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    Topic review

    Astrocyte–Neuron Crosstalk

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    Contributors: Dariusz Rakus , Przemysław Duda
    Submitted by: Dariusz Rakus


    Astrocyte-neuron crosstalk is a phenomenon in which both of those cell types depend on each other and support their development, genes expression, metabolism, excitability and plasticity. Astrocyte–neuron crosstalk incontrovertibly plays a crucial role in shaping neuronal metabolism. It has been shown that it substantially affects the expression of basal metabolic enzymes in both types of cells, by essentially unknown factor(s) which are released to extracellular space directly and using extracellular vesicles-packed molecules and by cell-to-cell contacts. Additionally, astrocytes support neurons with lactate, which (when secreted during enhanced neuronal activity events) stimulates a formation and maintenece of long-term plastycity phenomena in neurons.

    1. Introduction

    Fbp2 (muscle isozyme of fructose 1,6-bisphosphatase) is a ubiquitously expressed enzyme of glycogen synthesis from non-carbohydrates, e.g., lactate (glyconeogenesis). However, it plays also a variety of non-enzymatic functions. Fbp2 is involved in the regulation of hypoxia-inducible factor 1α (Hif1α) stability, cell cycle-dependent events, biogenesis of mitochondria, and protection of the organelles against high reactive oxygen species (ROS)- and high Ca2+-induced stress [1][2][3][4]. This diversity of functions results from the ability of Fbp2 to adopt different oligomeric forms in solution, from monomeric to octameric. In a cell, Fbp2 exists as the mixture of mainly dimers and tetramers. Only the dimeric form of Fbp2 interacts with mitochondria, and only its tetrameric form is retained in the nucleus. The ratio of these oligomeric forms depends on the presence of physiological inhibitors of Fbp2 enzymatic activity — AMP and NAD+, which also tetramerize the protein [5].

    Recently, we have demonstrated that the presence of Fbp2, presumably its dimeric form, in hippocampal neurons is indispensable for N-methyl-D-aspartate receptor (NMDAR)-dependent long-term potentiation (LTP) formation in the hippocampus [6]. LTP, the most studied example of synaptic plasticity, is regarded as the neuronal basis of learning [7]. However, the precise mechanism underlying the persistent synaptic enhancement is not fully understood. It is, for example, widely accepted that astrocytic glycogen degradation followed by lactate transport to neurons (in the process called astrocyte–neuron lactate shuttle) is indispensable for LTP formation [8], but how the astrocytic glycogen-derived lactate stimulates LTP is essentially unknown. Lactate influences the redox state of neurons reducing the NAD+/NADH ratio, and it has been shown that such a reduction (or, in other words, elevation of the NADH/NAD+ ratio) stimulates activity of NMDAR by modifying the neuronal redox state [9]. However, this also leads to reduction of the pool of tetrameric Fbp2 and increment of the fraction of dimeric Fbp2 in neurons. Dimeric Fbp2, in turn, can interact with neuronal calcium/calmodulin-dependent protein kinase 2 (Camk2), which correlates with Camk2 autophosphorylation. Silencing of Fbp2 expression or simultaneous inhibition and tetramerization of the enzyme in neurons abolishes Camk2 autoactivation and blocks formation of the early phase of LTP and expression of the late-phase LTP markers [6]. We have thus hypothesized that the NAD+ level-dependent change in the neuronal Fbp2 dimer/tetramer ratio might be a crucial mechanism by which astrocyte–neuron lactate shuttle regulates LTP formation, making Fbp2 a hub linking neuronal signaling with redox and/or energetic state of brain during the formation of memory traces [6].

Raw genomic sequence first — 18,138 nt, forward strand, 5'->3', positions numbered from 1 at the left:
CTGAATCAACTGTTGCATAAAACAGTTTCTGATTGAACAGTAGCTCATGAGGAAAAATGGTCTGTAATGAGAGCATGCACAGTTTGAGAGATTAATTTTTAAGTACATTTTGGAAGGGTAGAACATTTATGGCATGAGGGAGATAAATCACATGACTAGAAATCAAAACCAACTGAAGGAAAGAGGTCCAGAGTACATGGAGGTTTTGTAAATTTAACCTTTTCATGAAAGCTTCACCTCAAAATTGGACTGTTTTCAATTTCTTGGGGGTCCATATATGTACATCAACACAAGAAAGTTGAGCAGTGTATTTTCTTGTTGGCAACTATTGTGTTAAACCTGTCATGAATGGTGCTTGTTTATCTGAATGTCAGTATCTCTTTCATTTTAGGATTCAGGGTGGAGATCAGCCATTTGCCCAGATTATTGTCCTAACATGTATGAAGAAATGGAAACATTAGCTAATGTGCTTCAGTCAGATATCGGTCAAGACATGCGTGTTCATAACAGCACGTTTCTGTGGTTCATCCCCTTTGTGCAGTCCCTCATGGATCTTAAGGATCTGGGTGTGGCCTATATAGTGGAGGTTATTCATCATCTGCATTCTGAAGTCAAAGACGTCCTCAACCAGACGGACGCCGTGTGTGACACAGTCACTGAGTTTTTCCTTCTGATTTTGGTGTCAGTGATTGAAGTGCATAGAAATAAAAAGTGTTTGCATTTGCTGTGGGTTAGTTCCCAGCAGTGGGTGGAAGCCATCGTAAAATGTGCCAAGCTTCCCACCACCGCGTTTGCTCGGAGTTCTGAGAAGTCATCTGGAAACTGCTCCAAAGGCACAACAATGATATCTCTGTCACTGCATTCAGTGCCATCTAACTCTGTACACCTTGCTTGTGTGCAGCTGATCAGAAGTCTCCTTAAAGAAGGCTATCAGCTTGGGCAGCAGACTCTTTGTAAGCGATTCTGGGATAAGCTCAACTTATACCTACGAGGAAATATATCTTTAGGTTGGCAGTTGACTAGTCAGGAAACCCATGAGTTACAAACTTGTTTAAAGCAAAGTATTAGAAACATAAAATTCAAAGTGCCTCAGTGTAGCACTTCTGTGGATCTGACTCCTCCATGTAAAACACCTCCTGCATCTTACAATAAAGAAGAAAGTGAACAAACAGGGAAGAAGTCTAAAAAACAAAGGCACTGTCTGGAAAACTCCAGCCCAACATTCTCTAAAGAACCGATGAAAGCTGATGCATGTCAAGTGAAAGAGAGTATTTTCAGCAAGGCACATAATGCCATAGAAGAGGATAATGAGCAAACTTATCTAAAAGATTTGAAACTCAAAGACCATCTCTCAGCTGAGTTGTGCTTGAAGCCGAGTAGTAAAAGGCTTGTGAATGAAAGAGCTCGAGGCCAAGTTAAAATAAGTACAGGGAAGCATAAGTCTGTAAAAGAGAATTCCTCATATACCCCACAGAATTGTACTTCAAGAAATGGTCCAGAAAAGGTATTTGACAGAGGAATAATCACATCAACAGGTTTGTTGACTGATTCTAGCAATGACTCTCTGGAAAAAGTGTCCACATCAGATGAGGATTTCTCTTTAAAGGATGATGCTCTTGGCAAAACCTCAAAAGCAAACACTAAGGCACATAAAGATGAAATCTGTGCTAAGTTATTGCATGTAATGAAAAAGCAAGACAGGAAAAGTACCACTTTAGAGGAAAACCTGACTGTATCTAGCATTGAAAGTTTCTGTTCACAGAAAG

Astrocyte–neuron crosstalk incontrovertibly plays a crucial role in shaping neuronal metabolism. It has been shown that it substantially affects the expression of basal metabolic enzymes in both types of cells, by essentially unknown factor(s) released to extracellular space and by cell-to-cell contacts [10]. Although it has been demonstrated that in astrocytes, the expression of regulatory enzymes of glycolysis (phosphofructokinase P and pyruvate kinase M1/M2 isoforms) is stimulated by neuron-derived transthyretin [11], mechanisms regulating the levels of other glucose metabolism enzymes in astrocytes and neurons remain uncharted.

    2. Fbp2 Expression in Hippocampal Cells Depends on Cell Culture Conditions

    To explore the potential regulators of Fbp2 expression in hippocampal astrocytes and neurons, we used murine primary cell cultures and immunofluorescent techniques.

    We found that the 48 h co-culture of these two cell types led to over 40% reduction of the Fbp2-related fluorescent signal in astrocytes and, simultaneously, to about 50% increase in the signal in neurons, as compared to monocultures of these cells (Figure 1).